The high glycolytic rates exhibited by solid tumors permit their detection in situ, because trace levels of radioactive FDG, 18FDG, can be measured by the highly sensitive technique of PET (2). FDG enters the cells via the facilitative glucose carrier, is phosphorylated by a HK to FDG-6P, but then unlike glucose, is believed to undergo little further metabolism,so that 18FDG becomes trapped (2). It is assumed that for a tumor to accumulate glucose, it must be viable, and thus a change in glucose accumulation would reflect a change in tumor viability or metabolic activity. This hypothesis is the rationale for the application of PET to detect changes in tumor glucose utilization soon after treatment, as an early predictor of tumor response. However, the approach has not always been successful, perhaps because of the variety of biochemical responses that can occur after therapy. For example, tumor blood flow may increase or decrease, and the immune response may also be unpredictable (2, 11). In addition, the method detects total label and relies upon a three-compartment model to obtain rates of glucose uptake and phosphorylation or dephosphorylation. In principle, a method that can distinguish the metabolites of FDG would improve modeling of glucose utilization.

19F MRS of FDG.

The first reported demonstration by 19F MRS that FDG is metabolized beyond FDG-6P was in rat brain in vivo(12), and this was repeated in mouse ascites(4), heart, muscle, and liver (6), all ex vivo. Although the first metabolite of FDG, FDG-6P,cannot be resolved from FDG in vivo, the primary metabolites of the PPP (Fig. 1) could be detected in brain, heart, and particularly liver, 3 ppm downfield from FDG (6, 12). In extracts of mouse ascites, these PPP metabolites were identified only at very low levels (3). In contrast, the major metabolite in all organs, except liver, appeared to be α-FDM±P, leading eventually to UDP-FDM (Fig. 1). UDP-FDM persists for 12–48 h at near mm concentrations in ascites cells, and this permitted fluoroimaging in vivo(3). Formation of FDM-6P is likely to occur through epimerization of FDG-6P via the enzyme PGI, although this is not proven (5). PGI is widely distributed in the cytoplasmic compartment of the cell, measurable amounts exist in the serum, and erythrocytes, liver, muscle, bone,brain, and lung are rich in PGI (9). In fact, plasma levels of PGI are raised in metastatic cancer and can be used as an index of tumor growth or activity in the body (13).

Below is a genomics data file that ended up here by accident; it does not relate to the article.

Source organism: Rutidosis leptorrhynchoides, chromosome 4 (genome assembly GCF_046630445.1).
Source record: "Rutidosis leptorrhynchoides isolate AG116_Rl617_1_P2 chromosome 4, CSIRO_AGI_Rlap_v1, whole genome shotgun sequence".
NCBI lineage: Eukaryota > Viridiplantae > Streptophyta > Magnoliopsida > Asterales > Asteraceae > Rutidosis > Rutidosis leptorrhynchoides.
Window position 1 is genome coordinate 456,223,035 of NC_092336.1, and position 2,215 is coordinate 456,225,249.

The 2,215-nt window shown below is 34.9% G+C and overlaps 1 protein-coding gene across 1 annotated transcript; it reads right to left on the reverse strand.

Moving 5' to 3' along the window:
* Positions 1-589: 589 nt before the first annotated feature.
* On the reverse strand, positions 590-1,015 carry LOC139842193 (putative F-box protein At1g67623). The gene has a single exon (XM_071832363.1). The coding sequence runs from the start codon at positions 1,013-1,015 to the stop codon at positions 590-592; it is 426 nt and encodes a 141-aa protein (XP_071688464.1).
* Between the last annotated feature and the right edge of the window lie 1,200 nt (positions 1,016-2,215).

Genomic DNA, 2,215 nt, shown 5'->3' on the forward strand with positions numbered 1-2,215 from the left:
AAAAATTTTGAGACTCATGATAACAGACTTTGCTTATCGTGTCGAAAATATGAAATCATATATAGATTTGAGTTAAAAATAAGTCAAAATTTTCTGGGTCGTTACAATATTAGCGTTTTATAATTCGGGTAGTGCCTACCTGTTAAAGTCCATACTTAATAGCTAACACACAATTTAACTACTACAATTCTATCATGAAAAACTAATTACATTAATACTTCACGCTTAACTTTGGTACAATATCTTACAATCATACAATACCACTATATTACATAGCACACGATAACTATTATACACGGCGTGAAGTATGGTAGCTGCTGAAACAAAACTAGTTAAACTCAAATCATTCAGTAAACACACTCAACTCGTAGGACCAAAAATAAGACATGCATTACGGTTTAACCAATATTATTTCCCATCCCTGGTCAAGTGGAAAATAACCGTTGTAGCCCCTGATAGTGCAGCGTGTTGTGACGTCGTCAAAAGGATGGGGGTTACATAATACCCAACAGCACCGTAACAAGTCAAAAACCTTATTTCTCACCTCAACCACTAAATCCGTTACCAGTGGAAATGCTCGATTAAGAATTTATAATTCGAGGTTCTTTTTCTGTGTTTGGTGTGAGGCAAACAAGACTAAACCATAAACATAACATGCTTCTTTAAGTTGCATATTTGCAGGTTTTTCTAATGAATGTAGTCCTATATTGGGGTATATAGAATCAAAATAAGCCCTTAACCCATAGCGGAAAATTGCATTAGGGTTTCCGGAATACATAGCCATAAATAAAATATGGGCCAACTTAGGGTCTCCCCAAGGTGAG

It is conceivable that FDM is formed through isomerization of FDG, via GI in the tumor cell, plasma, or a major organ, followed by conversion to FDM-6P via HK and then to FDG±6P and UDP conjugates of FDM and FDG in the tumor (Fig. 1). In this case, inhibition of PGI would not prevent formation of FDM phosphates and UDP-FDM. The second metabolite in the PPP, 6PG, is a strong inhibitor of PGI, and high levels of 6PG are thought to be responsible for inhibition of glycolysis in RIF-1 cells after incubation of the cells with 6AN (Fig. 1; Ref.14). We found that 6AN blocked formation of 19F MRS detectable FDM±P but not formation of UDP-FDG, suggesting that at least in tumor cells, the major source of FDM formation is through the action of the enzyme PGI. Furthermore, FDM was not detectable in plasma, and the rate of formation of FDM in isolated RIF-1 cells was similar to that measured in vivo. All of which suggests that the FDM±P detected in tumors in vivo probably results entirely from conversion of FDG-6P to FDM-6P by PGI and not from FDM circulating in the plasma after FDG metabolism by other tissues. The rate of FDM formation occurs at ∼1% of the rate of glucose consumption reported in rat breast xenograft tumors(15), presumably because the epimerization by PGI is relatively inefficient. For FDM formation to be a surrogate for HK activity, PGI activity would have to greatly exceed HK activity, and indeed we observed a relative ratio of 64:1. In contrast, brain, heart,and erythrocytes have relative ratios of 5, 9, and 17, respectively,but skeletal muscle, a tissue that has the capacity for high glycolytic rates, has a ratio of 117 (16). RIF-1 tumors are known to be very glycolytic (17), and thus the high PGI/HK may be indicative of strongly glycolytic cells.

Correlation of FDG Metabolism with Tumor Response.